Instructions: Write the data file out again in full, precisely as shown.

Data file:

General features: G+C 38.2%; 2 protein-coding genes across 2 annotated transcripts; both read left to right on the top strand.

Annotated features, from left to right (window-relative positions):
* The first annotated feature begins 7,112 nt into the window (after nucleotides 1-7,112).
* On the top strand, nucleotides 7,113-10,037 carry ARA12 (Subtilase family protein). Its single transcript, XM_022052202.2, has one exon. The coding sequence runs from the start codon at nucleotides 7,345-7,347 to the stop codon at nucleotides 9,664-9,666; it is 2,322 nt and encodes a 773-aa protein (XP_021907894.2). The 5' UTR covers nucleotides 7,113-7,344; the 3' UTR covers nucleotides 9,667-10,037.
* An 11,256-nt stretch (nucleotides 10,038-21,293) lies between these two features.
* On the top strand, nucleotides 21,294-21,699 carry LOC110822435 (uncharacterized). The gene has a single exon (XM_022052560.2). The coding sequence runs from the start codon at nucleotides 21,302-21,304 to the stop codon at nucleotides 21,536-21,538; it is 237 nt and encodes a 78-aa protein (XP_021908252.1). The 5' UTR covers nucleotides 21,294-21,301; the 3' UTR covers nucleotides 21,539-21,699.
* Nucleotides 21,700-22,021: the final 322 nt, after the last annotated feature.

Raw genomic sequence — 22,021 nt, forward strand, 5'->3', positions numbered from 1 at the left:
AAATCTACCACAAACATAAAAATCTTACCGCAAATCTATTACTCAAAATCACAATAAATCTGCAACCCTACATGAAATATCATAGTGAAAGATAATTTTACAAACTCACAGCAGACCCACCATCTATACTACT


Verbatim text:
General features: G+C 38.2%; 2 protein-coding genes across 2 annotated transcripts; both read left to right on the top strand.

Annotated features, from left to right (window-relative positions):
* The first annotated feature begins 7,112 nt into the window (after nucleotides 1-7,112).
* On the top strand, nucleotides 7,113-10,037 carry ARA12 (Subtilase family protein). Its single transcript, XM_022052202.2, has one exon. The coding sequence runs from the start codon at nucleotides 7,345-7,347 to the stop codon at nucleotides 9,664-9,666; it is 2,322 nt and encodes a 773-aa protein (XP_021907894.2). The 5' UTR covers nucleotides 7,113-7,344; the 3' UTR covers nucleotides 9,667-10,037.
* An 11,256-nt stretch (nucleotides 10,038-21,293) lies between these two features.
* On the top strand, nucleotides 21,294-21,699 carry LOC110822435 (uncharacterized). The gene has a single exon (XM_022052560.2). The coding sequence runs from the start codon at nucleotides 21,302-21,304 to the stop codon at nucleotides 21,536-21,538; it is 237 nt and encodes a 78-aa protein (XP_021908252.1). The 5' UTR covers nucleotides 21,294-21,301; the 3' UTR covers nucleotides 21,539-21,699.
* Nucleotides 21,700-22,021: the final 322 nt, after the last annotated feature.

Raw genomic sequence — 22,021 nt, forward strand, 5'->3', positions numbered from 1 at the left:
AAATCTACCACAAACATAAAAATCTTACCGCAAATCTATTACTCAAAATCACAATAAATCTGCAACCCTACATGAAATATCATAGTGAAAGATAATTTTACAAACTCACAGCAGACCCACCATCTATACTACT